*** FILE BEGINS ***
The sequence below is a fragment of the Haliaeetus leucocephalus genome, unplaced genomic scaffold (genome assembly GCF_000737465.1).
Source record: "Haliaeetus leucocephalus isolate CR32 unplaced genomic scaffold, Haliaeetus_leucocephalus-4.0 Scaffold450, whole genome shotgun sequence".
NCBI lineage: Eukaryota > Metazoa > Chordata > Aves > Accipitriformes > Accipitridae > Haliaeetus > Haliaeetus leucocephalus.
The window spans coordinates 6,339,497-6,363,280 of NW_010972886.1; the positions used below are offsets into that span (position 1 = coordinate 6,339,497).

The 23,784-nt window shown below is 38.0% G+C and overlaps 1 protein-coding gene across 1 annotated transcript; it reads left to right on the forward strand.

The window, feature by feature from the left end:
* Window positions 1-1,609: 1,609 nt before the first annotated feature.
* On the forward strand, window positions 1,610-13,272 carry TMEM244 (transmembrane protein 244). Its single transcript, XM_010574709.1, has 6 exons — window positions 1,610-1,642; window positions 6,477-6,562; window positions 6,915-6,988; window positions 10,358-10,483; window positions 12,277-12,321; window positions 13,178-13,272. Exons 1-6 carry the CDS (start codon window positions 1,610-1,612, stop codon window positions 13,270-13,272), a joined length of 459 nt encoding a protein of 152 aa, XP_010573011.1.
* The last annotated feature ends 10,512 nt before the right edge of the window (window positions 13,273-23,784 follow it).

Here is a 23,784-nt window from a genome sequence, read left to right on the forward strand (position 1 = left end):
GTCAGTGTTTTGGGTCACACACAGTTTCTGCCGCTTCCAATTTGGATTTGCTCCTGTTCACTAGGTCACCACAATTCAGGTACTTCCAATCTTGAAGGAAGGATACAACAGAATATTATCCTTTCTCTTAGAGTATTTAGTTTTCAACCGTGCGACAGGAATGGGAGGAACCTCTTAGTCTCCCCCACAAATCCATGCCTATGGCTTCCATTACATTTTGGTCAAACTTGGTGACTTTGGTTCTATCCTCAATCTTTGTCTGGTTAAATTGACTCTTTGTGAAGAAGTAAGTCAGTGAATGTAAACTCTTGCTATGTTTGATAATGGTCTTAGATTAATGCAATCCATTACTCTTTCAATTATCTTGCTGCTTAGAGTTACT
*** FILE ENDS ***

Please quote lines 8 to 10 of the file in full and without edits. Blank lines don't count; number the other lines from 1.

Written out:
* On the forward strand, window positions 1,610-13,272 carry TMEM244 (transmembrane protein 244). Its single transcript, XM_010574709.1, has 6 exons — window positions 1,610-1,642; window positions 6,477-6,562; window positions 6,915-6,988; window positions 10,358-10,483; window positions 12,277-12,321; window positions 13,178-13,272. Exons 1-6 carry the CDS (start codon window positions 1,610-1,612, stop codon window positions 13,270-13,272), a joined length of 459 nt encoding a protein of 152 aa, XP_010573011.1.
* The last annotated feature ends 10,512 nt before the right edge of the window (window positions 13,273-23,784 follow it).

Here is a 23,784-nt window from a genome sequence, read left to right on the forward strand (position 1 = left end):